Sunday, December 03, 2006

Horse Sense: From Greece to Rome in the History of Freedom

It was a momentous step in the progress of nations when the principle that every interest should have the right and the means of asserting itself was adopted by the Athenian constitution. But for those who were beaten in the vote there was no redress. The law did not check the triumph of majorities, or rescue the minority from the dire penalties of having been outnumbered. When the overwhelming influence of Pericles was removed, conflict between classes raged without restraint. The history of Athens provides a classic example of the perils of Democracy. It is bad to be oppressed by a minority; it is worse to be oppressed by a majority. In Athens it followed that the sovereign people had a right to do whatever was within it power, and was bound by no rule of right and wrong but its own judgment of expediency. In this way the emancipated people of Athens became a tyrant. They ruined their city by attempting to conduct war by debate in the marketplace. Like the French Republic centuries later, they put their unsuccessful commanders to death. They treated dependencies with such injustice they lost their maritime empire. They plundered the rich, until the rich conspired with the enemy; and they crowned their guilt by the martyrdom of Socrates.
Rome eclipsed Greece but had to work through many of the same problems. Most of the eminent public men of Rome, like Scipio and Cicero, moreover formed their minds on Grecian models. Romans actually adopted their cultural aesthetics and learning from Greece. The constitutional history of the Roman Republic, however, turned more on endeavors of its aristocracy, who claimed to be the only true Romans. Common families were increasingly impoverished by incessant wars and finally reduced to dependence upon an aristocracy of 2000 wealthy men. After years of struggle, the people who depended on public rations for food were ready to follow any man who promised to obtain for them by revolution what they could not obtain by law. For a time the Senate, representing the threatened order of things, was strong enough to overcome every popular leader that arose, until Julius Caesar (100-44 B.C.)
supported by an army he had led in a career of conquest, as well as by famished masses, and admittedly skilled in the imperial arts of governing-converted the Republic into a Monarchy.
Of course the Republic that Caesar overthrew had been anything but a free state. It provided admirable securities for the rights of citizens, but it treated with savage disregard the rights of men; and allowed the free Roman to inflict atrocious wrongs on his children, on debtors and dependents, on prisoners and slaves. Ironically, the Roman Empire rendered greater service to the cause of Liberty than the Roman Republic. The poor got food and circuses; the rich were better protected. The rights of Roman citizens were extended to people in the Provinces. To the imperial epoch belong the better part of Roman literature and nearly the entire Civil Law;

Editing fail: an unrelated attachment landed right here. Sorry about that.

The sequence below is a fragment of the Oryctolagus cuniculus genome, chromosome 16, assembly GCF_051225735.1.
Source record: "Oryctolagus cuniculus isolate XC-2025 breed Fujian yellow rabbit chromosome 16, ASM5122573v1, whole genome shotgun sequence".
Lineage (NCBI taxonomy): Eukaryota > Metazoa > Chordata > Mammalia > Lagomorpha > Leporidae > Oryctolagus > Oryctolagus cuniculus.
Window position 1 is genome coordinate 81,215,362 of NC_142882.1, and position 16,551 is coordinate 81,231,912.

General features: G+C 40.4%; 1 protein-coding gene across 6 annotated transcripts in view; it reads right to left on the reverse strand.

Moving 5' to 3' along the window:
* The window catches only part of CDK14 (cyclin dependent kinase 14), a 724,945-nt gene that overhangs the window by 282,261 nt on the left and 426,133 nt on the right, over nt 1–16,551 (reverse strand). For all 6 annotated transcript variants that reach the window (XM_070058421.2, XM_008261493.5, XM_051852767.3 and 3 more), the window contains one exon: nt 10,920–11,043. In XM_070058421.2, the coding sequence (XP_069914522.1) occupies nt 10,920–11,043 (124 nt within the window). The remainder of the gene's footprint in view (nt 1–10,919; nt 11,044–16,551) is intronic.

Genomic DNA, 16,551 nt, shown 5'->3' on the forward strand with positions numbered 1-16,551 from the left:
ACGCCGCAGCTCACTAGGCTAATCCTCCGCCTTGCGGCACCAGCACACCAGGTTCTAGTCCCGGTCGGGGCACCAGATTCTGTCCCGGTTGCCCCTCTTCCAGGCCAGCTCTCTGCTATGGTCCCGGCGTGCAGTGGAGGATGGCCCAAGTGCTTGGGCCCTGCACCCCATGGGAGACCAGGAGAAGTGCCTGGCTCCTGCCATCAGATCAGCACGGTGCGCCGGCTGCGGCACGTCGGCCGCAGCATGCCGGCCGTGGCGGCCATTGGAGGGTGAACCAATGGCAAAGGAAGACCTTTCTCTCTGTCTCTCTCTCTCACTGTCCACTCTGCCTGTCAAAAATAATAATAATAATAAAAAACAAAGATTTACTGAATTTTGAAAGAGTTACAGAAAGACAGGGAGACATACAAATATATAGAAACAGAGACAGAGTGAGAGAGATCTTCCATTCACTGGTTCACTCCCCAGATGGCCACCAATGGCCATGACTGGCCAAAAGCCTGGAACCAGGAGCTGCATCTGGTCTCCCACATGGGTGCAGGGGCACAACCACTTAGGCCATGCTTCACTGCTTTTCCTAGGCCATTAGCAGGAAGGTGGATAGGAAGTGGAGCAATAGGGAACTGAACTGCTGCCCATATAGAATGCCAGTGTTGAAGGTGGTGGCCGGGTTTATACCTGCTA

and it was the Empire that mitigated slavery, instituted religious toleration, made a beginning of the law of nations, and created a perfect system of the law of property. Eventually the lower class of plebs were admitted to political equality in the year 285, and there followed 150 years of prosperity and glory.
The Empire preserved republican forms until the reign of Diocletian (284-305 A.D.). Notwithstanding, the will of Emperors was horribly uncontrolled, their use of power arbitrary. Individuals and families, associations and dependencies were so much material that the sovereign power consumed for its own purposes. The passengers, as it were, existed for the sake of the ship! Both Greece and Rome destroyed vital elements on which the prosperity of nations rests, and perished by the decay of families and the depopulation of their countries. A generous spirit prefers his country to be poor, weak and of no account, but free, rather than powerful,
prosperous and enslaved. It is better to be the citizen of a humble commonwealth in the Alps, without the prospect of influence beyond a narrow frontier, than subject to a superb autocracy that overshadows half the world.
Wesley Allen Riddle is a retired military officer with degrees and honors from West
Point and Oxford. Widely published in the academic and opinion press, he ran for
U.S. Congress (TX-District 31) in the 2004 Republican Primary. This piece largely
abridged and condensed from an address by Lord Acton to the Bridgnorth Institute in
England on 26 Feb 1877. Email:

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